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I have no idea on how to cast an object that type was 'Object' to a user defined class type.

I have a private instance variable:

Private studyType as Object

What i need to do is to instantiate this object from an event handling method. And no, not to instance new Object().

Basically it would look like this:

studyType = new VCEOnly()

However, I am only allowed to use the Object class subs and functions as the type was defined as Object. So i need to cast it to VCEOnly class type so i can access its subs and functions.

Basically, studyType needs to be casted from Object to VCEOnly. I am not allowed to pre-define studyType as VCEOnly when declared.

share|improve this question
The big question here is why can't you declare studyType as VCEOnly? – Matt Wilko Jul 24 '12 at 8:49
Because there are other classes that may be instantiated using the name, 'studyType'. That is why i needed to declare it object – Apoorv Kansal Jul 24 '12 at 9:19
up vote 1 down vote accepted

you can also use:

dim studyType as Object = new VCEOnly()    


dim studyTypeVCE as VCEOnly = nothing
if trycast(studytype,VCEOnly) IsNot Nothing then
   studyTypeVCE = DirectCast(studytype,VCEOnly)
   '... do your thing
end if

the if statement checks if the object can be casted to the wanted type and if so variable of type VCEOnly will be filled in with a cast of studytype.

share|improve this answer
Yea, but I can't declare the reference type as VCEOnly. It needs to be delcared as Object. StudyTypeVCE must be casted to VCEOnly after that. – Apoorv Kansal Jul 24 '12 at 8:46
studytype is off type object – Tim De Belder Jul 24 '12 at 8:51
yeah, but it needs to be declared with Object. I have other classes that will utilise the same name. – Apoorv Kansal Jul 24 '12 at 9:08
code is adjusted to your case i think. declaration as object, and in a later stage cast to do typed actions. – Tim De Belder Jul 24 '12 at 9:10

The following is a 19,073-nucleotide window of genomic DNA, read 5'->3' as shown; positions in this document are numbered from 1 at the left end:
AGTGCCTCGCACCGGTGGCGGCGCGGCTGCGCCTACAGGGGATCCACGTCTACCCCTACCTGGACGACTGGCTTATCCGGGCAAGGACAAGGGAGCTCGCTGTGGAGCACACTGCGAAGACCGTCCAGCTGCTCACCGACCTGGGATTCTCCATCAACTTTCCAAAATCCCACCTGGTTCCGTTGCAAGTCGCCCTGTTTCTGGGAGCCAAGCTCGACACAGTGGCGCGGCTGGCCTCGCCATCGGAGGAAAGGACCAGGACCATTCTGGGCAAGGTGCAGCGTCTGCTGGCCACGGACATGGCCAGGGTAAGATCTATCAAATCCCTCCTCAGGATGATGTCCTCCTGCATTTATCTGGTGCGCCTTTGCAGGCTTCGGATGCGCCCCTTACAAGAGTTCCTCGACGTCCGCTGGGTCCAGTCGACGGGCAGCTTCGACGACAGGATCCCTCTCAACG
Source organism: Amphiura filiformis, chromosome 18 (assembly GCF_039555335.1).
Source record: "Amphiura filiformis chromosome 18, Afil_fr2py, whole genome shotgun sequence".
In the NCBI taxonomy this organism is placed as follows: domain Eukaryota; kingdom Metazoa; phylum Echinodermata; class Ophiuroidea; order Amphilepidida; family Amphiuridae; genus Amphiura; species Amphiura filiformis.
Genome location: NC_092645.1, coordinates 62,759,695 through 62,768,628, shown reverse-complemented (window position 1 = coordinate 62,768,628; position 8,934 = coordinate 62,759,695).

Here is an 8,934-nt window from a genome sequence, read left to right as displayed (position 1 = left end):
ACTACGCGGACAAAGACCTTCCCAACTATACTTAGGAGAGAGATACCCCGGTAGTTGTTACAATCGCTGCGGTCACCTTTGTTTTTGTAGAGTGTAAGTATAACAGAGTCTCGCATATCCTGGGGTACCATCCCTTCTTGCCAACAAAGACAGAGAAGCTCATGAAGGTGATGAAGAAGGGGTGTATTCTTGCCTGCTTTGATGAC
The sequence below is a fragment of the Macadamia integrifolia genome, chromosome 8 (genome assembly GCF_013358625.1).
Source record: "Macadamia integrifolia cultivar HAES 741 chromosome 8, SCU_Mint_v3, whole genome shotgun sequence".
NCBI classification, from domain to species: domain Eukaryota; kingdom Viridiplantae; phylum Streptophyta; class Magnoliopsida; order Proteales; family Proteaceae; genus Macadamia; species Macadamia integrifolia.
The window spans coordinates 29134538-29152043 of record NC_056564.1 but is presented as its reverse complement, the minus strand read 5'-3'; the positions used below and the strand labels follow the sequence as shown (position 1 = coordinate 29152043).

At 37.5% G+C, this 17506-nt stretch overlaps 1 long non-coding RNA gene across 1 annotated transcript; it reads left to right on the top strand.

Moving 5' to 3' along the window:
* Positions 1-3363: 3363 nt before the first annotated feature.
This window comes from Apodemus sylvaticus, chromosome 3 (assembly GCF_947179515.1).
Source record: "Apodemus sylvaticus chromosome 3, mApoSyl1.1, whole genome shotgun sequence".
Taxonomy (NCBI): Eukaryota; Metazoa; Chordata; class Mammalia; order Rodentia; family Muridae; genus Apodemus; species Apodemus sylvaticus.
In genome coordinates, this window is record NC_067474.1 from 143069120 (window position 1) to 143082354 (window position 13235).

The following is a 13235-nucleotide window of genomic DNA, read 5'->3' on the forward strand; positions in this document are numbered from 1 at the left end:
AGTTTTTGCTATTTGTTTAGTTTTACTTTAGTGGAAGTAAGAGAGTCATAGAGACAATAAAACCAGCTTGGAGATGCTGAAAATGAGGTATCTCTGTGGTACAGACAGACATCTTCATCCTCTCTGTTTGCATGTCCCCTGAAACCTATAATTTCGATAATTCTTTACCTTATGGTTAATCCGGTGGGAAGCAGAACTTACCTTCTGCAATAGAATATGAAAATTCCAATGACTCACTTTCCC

because you are using classes it uses references instead of values. so if i have a variable1 and a variable2 that equals to variable1. in memory this means there is one object (the actual object) and there are two references to that object. so if you change values with variable2 you can access the changes also with variable1. Because they both link to the same object in memory. – Tim De Belder Jul 24 '12 at 9:38

Use CType to cast an object from one type to another

Something like this should do it:

Dim studyType as Object
Dim studyTypeVCE as New VCEOnly
studyTypeVCE = Ctype(studyType,VCEOnly)

or you can just do this:

With CType(studyType, VCEOnly)
    .SomeVCEOnlyProperty = "SomeValue"
End With
share|improve this answer
what do you mean 'abc'? In my event handling code, studyType needs to be casted from its original 'Object' to 'VCEOnly' – Apoorv Kansal Jul 24 '12 at 8:14
@ApoorvKansal - I have edited my answer which should make this clearer. – Matt Wilko Jul 24 '12 at 8:21
Is there a way to cast studyType to 'VCEOnly' after it has been declared? Because I am using the name studyType in many other functions and studyType can actually later contain a different object like VCALOnly. I don't want to create a new variable and then assign the casted object. – Apoorv Kansal Jul 24 '12 at 8:27
@ApoorvKansal - You can't change the type of something after it has been declared, but you can replace all instances of studyType to CType(studyType, VCEOnly) so you don't have to declare another object but this is not good practise to do a lot of type conversion – Matt Wilko Jul 24 '12 at 8:47

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